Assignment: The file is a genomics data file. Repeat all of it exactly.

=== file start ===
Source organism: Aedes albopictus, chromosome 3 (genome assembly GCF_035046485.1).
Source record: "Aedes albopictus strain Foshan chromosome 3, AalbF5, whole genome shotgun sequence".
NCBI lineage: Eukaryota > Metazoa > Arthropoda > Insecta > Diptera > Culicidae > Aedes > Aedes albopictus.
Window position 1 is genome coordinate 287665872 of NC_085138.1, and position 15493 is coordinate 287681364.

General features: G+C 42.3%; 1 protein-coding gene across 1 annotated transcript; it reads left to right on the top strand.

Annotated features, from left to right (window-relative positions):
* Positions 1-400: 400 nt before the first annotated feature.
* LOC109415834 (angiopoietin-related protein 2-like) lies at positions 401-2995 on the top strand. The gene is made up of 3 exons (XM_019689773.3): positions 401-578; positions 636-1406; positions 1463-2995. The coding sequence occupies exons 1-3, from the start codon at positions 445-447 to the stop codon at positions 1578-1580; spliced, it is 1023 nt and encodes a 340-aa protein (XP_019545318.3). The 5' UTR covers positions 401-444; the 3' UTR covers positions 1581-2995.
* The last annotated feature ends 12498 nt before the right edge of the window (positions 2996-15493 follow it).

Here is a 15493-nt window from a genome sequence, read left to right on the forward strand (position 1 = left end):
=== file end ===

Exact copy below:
Source organism: Aedes albopictus, chromosome 3 (genome assembly GCF_035046485.1).
Source record: "Aedes albopictus strain Foshan chromosome 3, AalbF5, whole genome shotgun sequence".
NCBI lineage: Eukaryota > Metazoa > Arthropoda > Insecta > Diptera > Culicidae > Aedes > Aedes albopictus.
Window position 1 is genome coordinate 287665872 of NC_085138.1, and position 15493 is coordinate 287681364.

General features: G+C 42.3%; 1 protein-coding gene across 1 annotated transcript; it reads left to right on the top strand.

Annotated features, from left to right (window-relative positions):
* Positions 1-400: 400 nt before the first annotated feature.
* LOC109415834 (angiopoietin-related protein 2-like) lies at positions 401-2995 on the top strand. The gene is made up of 3 exons (XM_019689773.3): positions 401-578; positions 636-1406; positions 1463-2995. The coding sequence occupies exons 1-3, from the start codon at positions 445-447 to the stop codon at positions 1578-1580; spliced, it is 1023 nt and encodes a 340-aa protein (XP_019545318.3). The 5' UTR covers positions 401-444; the 3' UTR covers positions 1581-2995.
* The last annotated feature ends 12498 nt before the right edge of the window (positions 2996-15493 follow it).

Here is a 15493-nt window from a genome sequence, read left to right on the forward strand (position 1 = left end):